Two, it simply doesn't make a lot of sense to suggest that Rodriguez's value is significantly less because his teammates aren't as good as Miguel Tejada's or Alfonso Soriano's teammates. By that crazy "logic," one could easily argue that Vinny Castilla is more valuable than Edgardo Alfonzo, or that Scott Hatteberg is more valuable than Mike Sweeney.

The best -- as it turns out, the easiest -- way to measure "value" is to simply ask, "Which player does the most things to help his team win?" If you ask that question, you can't avoid the singular conclusion that Alex Rodriguez is the most valuable player in the American League. Yes, Miguel Tejada and Alfonso Soriano are both having great seasons ... but neither of them is within shouting distance of Rodriguez.

  • Alex's on-base percentage is 49 points higher than Tejada's, and 67 points higher than Soriano's.

  • Alex's slugging percentage is 84 points higher than Soriano's, and 131 points higher than Tejada's.

    We could talk about home runs and walks, but of course those are encapsulated in the figures already mentioned. If you're a fan of "clutch" stats, though, I'll mention that Rodriguez leads the major leagues with 124 RBI.

    But this isn't the point, is it? Even the most unsophisticated media types can't help but admit that when it comes to statistics, nobody's better than Alex Rodriguez. He is the "best" player; just not the most valuable. And it's for players like Rodriguez -- so the argument goes -- that baseball needs a new award.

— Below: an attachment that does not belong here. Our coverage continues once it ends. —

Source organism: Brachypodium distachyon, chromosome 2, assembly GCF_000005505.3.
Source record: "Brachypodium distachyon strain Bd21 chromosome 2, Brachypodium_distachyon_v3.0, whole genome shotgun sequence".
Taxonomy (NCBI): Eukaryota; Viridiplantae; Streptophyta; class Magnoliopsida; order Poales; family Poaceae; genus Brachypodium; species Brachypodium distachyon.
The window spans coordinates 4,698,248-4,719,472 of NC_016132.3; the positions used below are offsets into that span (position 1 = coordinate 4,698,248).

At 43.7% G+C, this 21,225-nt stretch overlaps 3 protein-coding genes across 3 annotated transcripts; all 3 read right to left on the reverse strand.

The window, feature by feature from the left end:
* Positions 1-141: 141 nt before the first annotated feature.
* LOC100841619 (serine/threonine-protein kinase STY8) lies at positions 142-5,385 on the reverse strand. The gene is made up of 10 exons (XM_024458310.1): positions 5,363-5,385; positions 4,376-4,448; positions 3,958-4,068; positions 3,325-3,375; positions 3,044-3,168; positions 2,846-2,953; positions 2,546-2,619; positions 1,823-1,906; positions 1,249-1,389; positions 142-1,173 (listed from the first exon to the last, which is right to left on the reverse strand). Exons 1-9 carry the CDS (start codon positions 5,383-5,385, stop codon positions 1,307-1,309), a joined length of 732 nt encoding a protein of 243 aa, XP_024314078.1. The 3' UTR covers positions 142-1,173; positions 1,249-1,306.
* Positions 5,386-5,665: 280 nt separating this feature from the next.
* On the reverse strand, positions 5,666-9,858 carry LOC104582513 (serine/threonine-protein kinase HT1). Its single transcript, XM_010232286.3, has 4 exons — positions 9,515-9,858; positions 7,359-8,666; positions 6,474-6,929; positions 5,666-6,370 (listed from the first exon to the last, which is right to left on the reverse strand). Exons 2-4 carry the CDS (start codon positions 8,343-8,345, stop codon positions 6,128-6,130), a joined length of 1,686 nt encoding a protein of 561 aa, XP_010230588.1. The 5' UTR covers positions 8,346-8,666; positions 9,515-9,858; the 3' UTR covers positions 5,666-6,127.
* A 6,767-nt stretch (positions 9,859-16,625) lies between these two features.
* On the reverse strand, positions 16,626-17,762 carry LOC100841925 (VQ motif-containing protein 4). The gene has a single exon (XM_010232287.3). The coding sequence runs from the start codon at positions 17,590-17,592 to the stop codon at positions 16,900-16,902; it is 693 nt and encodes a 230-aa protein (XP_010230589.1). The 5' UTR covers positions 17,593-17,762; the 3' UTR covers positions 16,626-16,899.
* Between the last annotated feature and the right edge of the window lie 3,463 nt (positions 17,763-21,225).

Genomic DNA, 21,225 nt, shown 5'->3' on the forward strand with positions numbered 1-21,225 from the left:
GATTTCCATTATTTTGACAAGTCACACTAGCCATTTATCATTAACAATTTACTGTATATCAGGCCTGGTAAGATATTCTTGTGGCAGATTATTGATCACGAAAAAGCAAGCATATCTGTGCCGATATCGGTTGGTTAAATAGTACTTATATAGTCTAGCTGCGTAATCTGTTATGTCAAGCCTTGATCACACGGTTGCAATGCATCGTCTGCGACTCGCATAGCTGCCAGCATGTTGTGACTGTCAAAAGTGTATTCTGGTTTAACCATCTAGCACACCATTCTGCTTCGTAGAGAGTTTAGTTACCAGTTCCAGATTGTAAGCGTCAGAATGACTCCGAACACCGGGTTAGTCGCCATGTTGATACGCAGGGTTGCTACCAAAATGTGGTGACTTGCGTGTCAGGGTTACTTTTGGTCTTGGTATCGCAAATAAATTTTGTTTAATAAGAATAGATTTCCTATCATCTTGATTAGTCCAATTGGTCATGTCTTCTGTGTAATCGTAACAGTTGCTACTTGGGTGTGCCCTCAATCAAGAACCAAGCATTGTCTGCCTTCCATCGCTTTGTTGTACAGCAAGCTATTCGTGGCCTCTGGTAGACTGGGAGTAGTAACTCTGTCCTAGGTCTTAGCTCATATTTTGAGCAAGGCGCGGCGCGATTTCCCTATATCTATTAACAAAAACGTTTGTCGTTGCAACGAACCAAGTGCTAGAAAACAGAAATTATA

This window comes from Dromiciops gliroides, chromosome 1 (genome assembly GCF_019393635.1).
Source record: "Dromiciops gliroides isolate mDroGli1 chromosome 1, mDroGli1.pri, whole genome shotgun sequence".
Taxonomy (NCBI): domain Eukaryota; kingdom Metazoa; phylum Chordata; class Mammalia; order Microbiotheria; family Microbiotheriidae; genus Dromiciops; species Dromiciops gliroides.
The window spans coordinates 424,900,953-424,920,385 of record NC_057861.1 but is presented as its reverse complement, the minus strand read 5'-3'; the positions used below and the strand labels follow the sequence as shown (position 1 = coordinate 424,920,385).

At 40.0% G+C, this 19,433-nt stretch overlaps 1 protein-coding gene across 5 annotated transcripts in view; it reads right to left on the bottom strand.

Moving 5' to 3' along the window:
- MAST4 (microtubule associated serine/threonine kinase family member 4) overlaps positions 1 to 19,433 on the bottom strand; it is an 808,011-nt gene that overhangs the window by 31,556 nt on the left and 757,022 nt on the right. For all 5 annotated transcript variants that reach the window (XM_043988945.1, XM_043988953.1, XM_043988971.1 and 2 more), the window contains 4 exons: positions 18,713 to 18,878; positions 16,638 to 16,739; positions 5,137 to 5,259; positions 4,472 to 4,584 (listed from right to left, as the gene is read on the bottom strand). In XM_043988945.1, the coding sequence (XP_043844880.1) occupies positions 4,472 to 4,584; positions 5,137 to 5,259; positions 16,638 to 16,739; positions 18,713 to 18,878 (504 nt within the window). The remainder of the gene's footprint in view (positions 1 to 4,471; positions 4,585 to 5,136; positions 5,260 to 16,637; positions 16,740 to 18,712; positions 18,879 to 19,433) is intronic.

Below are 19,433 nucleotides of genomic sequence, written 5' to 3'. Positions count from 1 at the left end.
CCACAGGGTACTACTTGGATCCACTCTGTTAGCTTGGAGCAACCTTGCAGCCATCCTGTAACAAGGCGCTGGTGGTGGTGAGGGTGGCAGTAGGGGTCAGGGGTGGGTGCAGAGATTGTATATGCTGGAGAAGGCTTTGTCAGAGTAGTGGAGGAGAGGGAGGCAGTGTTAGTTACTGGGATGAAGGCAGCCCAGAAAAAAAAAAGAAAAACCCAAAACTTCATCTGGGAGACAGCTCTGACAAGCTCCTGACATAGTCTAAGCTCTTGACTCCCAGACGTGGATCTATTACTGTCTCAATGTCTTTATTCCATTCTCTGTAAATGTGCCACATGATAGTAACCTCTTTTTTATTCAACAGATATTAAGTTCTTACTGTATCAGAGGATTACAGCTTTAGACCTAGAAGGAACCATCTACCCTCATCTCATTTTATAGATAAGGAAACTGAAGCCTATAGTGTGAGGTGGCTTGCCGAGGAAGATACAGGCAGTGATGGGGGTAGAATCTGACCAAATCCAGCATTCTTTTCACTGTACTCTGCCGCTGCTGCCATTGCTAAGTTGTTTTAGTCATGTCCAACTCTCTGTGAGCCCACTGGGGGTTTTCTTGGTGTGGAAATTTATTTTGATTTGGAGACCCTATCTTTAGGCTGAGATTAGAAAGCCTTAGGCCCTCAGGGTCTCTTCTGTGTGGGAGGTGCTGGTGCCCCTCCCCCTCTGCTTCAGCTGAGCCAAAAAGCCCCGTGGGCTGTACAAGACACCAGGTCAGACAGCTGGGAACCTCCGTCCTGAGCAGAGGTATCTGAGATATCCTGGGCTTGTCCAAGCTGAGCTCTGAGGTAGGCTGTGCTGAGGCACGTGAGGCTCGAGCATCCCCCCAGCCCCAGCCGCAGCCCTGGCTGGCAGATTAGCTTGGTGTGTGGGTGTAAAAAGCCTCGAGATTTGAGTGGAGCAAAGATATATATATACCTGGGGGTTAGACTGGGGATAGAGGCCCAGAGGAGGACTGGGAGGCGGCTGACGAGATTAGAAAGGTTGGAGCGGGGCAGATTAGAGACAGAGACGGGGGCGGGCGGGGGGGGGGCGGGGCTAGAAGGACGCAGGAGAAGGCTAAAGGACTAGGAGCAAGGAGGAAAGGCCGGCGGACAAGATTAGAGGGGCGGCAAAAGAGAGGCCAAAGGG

My friends, Major League Baseball needs a new award like it needs another team in the Sunshine State.

    Remember the Hank Aaron Award? Announced with great fanfare by public-relations wizard Allan H. Selig, the Aaron Award was supposed to honor the best hitter in each league. The first year, the winners were determined by some fairly simple statistical criteria. The second year, the winners were determined by a panel of experts.

    Or maybe it was the other way around. I forget ... but then, so has everybody else. The Hank Aaron Award made such an impression that MLB's Web site doesn't even list the 2001 winners (assuming of course that they bothered with winners).

    I suppose if the Baseball Writers Association of America -- proprietor of all the "major" awards -- were to institute a Willie Mays Award, it might have some currency. There are two problems, though.

    One, the BBWAA is just as hidebound, just as paralyzed by tradition as most professional groups. They're unlikely to institute a new award of any significance. And second, even if the BBWAA did comes up with something, is there any reason to think they would do a better job with the new award than they've done with the old one? As often as not, they'd give the MVP to the guy who was not the most valuable in the league (by whatever measure you choose), and they'd give the Willie Mays Award to the guy who was not the best hitter in the league.

    In the end, we'd need another award. Call it the Darrell Evans Award, so named to annually honor the players in each league who the BBWAA screwed out of the other awards.

    So no, another award isn't necessary. We're all better off trying to make people understand 1) who the best players are, and 2) that in the great majority of cases, the best player is the most valuable player.

    This really isn't as difficult as everybody makes it out to be.